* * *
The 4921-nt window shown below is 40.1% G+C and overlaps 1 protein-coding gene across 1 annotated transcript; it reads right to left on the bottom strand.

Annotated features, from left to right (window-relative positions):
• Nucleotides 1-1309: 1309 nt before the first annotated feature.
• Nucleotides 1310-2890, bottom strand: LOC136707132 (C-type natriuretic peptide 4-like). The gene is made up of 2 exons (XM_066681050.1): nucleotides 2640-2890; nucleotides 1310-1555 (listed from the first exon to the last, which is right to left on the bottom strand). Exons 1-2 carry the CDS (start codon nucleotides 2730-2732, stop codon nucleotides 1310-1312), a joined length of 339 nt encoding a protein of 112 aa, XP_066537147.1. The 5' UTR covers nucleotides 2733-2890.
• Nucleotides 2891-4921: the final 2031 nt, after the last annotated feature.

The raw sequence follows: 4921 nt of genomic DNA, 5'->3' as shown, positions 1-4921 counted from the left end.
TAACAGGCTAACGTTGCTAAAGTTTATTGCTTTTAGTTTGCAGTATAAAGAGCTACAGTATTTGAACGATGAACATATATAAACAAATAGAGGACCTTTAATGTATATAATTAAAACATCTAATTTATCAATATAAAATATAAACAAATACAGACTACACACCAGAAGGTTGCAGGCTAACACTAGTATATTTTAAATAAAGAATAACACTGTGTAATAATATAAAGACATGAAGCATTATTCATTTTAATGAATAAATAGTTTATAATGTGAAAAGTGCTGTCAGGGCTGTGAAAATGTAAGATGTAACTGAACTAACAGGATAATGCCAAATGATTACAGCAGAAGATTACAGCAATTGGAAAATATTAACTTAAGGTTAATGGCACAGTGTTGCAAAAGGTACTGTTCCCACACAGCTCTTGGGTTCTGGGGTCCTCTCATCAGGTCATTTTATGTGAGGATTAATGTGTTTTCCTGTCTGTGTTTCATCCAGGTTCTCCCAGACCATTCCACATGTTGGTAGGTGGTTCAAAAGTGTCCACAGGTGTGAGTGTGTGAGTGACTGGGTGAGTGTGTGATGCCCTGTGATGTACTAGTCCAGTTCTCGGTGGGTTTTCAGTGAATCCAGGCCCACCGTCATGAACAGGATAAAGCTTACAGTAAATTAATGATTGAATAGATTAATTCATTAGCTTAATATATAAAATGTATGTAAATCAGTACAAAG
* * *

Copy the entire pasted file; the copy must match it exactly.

The 4921-nt window shown below is 40.1% G+C and overlaps 1 protein-coding gene across 1 annotated transcript; it reads right to left on the bottom strand.

Annotated features, from left to right (window-relative positions):
• Nucleotides 1-1309: 1309 nt before the first annotated feature.
• Nucleotides 1310-2890, bottom strand: LOC136707132 (C-type natriuretic peptide 4-like). The gene is made up of 2 exons (XM_066681050.1): nucleotides 2640-2890; nucleotides 1310-1555 (listed from the first exon to the last, which is right to left on the bottom strand). Exons 1-2 carry the CDS (start codon nucleotides 2730-2732, stop codon nucleotides 1310-1312), a joined length of 339 nt encoding a protein of 112 aa, XP_066537147.1. The 5' UTR covers nucleotides 2733-2890.
• Nucleotides 2891-4921: the final 2031 nt, after the last annotated feature.

The raw sequence follows: 4921 nt of genomic DNA, 5'->3' as shown, positions 1-4921 counted from the left end.
TAACAGGCTAACGTTGCTAAAGTTTATTGCTTTTAGTTTGCAGTATAAAGAGCTACAGTATTTGAACGATGAACATATATAAACAAATAGAGGACCTTTAATGTATATAATTAAAACATCTAATTTATCAATATAAAATATAAACAAATACAGACTACACACCAGAAGGTTGCAGGCTAACACTAGTATATTTTAAATAAAGAATAACACTGTGTAATAATATAAAGACATGAAGCATTATTCATTTTAATGAATAAATAGTTTATAATGTGAAAAGTGCTGTCAGGGCTGTGAAAATGTAAGATGTAACTGAACTAACAGGATAATGCCAAATGATTACAGCAGAAGATTACAGCAATTGGAAAATATTAACTTAAGGTTAATGGCACAGTGTTGCAAAAGGTACTGTTCCCACACAGCTCTTGGGTTCTGGGGTCCTCTCATCAGGTCATTTTATGTGAGGATTAATGTGTTTTCCTGTCTGTGTTTCATCCAGGTTCTCCCAGACCATTCCACATGTTGGTAGGTGGTTCAAAAGTGTCCACAGGTGTGAGTGTGTGAGTGACTGGGTGAGTGTGTGATGCCCTGTGATGTACTAGTCCAGTTCTCGGTGGGTTTTCAGTGAATCCAGGCCCACCGTCATGAACAGGATAAAGCTTACAGTAAATTAATGATTGAATAGATTAATTCATTAGCTTAATATATAAAATGTATGTAAATCAGTACAAAG